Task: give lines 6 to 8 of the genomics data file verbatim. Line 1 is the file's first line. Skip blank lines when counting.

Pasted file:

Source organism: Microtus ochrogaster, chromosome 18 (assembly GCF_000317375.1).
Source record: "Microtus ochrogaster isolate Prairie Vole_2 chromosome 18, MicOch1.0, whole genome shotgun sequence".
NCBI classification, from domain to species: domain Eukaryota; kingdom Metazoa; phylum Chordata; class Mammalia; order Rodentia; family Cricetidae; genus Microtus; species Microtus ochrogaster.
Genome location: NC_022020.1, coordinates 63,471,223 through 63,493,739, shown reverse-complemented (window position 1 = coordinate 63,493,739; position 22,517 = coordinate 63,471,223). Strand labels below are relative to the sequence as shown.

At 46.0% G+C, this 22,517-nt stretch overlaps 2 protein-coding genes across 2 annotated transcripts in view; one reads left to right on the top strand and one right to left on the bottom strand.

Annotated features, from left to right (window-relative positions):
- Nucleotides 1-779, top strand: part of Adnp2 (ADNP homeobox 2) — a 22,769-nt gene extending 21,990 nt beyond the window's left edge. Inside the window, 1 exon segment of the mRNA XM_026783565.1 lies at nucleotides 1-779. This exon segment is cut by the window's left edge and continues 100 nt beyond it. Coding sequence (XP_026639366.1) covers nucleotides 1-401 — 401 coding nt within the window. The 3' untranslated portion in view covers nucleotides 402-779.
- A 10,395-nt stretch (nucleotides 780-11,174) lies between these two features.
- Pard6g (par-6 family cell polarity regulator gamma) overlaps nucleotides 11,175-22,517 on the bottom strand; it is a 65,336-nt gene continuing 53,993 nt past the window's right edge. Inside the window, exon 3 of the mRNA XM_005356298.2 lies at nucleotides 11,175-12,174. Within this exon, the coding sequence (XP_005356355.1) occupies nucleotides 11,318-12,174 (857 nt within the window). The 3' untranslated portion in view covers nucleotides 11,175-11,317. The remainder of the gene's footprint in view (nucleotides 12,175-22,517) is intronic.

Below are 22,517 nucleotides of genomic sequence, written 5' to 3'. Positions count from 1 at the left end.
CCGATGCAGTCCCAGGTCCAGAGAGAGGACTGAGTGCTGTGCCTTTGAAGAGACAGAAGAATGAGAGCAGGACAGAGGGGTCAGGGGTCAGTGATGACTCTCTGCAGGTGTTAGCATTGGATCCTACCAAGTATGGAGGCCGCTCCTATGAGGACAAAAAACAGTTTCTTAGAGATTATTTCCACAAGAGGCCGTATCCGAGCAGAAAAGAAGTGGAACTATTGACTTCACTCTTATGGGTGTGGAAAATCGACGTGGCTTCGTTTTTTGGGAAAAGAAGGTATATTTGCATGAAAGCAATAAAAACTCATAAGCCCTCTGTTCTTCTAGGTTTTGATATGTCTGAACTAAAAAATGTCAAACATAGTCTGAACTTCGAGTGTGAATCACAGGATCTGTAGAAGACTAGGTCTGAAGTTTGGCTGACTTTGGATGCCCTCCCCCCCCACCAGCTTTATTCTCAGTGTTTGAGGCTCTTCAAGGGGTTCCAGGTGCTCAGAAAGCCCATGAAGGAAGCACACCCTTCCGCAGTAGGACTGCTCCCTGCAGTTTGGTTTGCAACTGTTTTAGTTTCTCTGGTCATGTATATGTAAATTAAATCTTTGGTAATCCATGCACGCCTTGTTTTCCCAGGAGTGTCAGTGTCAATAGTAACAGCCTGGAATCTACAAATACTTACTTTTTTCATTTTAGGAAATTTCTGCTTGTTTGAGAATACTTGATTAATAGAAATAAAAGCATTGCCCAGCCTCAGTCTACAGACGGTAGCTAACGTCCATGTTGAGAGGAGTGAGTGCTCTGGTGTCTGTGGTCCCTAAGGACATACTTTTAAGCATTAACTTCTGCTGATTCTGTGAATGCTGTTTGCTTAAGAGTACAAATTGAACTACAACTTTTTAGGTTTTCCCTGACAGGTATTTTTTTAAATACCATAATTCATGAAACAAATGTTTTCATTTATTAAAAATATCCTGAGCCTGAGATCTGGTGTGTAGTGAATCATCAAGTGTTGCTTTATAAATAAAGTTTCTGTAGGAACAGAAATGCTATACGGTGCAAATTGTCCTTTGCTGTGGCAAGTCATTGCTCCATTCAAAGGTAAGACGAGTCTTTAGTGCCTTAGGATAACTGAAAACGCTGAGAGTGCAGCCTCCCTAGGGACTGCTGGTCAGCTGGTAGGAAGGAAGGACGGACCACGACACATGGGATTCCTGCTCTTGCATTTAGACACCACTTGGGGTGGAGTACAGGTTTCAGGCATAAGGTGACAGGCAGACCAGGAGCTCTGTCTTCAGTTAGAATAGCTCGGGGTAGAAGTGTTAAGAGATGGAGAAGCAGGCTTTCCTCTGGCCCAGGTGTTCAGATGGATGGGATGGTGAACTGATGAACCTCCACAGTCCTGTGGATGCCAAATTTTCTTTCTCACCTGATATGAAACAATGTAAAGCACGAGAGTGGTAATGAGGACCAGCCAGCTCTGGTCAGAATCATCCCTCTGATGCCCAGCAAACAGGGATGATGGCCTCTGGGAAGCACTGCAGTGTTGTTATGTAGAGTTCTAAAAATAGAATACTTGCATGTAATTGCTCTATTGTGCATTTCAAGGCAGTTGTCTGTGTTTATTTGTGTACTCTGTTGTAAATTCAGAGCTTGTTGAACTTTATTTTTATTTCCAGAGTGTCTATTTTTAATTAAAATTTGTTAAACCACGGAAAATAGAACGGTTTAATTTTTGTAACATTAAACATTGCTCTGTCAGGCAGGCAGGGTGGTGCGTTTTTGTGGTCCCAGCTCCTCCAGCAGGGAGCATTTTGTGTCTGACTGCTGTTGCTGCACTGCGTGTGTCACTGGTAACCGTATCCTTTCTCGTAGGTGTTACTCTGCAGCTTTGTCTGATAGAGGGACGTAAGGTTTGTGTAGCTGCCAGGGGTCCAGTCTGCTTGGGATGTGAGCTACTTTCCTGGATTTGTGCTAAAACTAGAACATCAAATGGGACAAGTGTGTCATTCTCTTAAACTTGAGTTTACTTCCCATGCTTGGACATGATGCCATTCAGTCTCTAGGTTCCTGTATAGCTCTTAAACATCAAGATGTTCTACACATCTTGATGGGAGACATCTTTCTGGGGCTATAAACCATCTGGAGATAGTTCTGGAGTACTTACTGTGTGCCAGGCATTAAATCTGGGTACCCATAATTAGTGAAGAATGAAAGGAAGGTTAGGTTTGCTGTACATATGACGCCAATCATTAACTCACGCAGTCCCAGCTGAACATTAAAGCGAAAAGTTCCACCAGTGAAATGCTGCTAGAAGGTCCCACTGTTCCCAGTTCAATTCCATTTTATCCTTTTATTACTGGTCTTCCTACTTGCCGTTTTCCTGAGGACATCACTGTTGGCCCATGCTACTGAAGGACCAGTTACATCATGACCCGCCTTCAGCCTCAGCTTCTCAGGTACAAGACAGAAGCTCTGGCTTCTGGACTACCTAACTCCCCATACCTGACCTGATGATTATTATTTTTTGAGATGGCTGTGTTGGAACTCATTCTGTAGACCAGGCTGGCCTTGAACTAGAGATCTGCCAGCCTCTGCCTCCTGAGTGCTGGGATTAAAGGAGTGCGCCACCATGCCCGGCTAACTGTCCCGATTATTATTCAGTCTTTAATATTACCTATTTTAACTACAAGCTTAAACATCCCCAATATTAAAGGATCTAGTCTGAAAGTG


Annotated features, from left to right (window-relative positions):
- Nucleotides 1-779, top strand: part of Adnp2 (ADNP homeobox 2) — a 22,769-nt gene extending 21,990 nt beyond the window's left edge. Inside the window, 1 exon segment of the mRNA XM_026783565.1 lies at nucleotides 1-779. This exon segment is cut by the window's left edge and continues 100 nt beyond it. Coding sequence (XP_026639366.1) covers nucleotides 1-401 — 401 coding nt within the window. The 3' untranslated portion in view covers nucleotides 402-779.
- A 10,395-nt stretch (nucleotides 780-11,174) lies between these two features.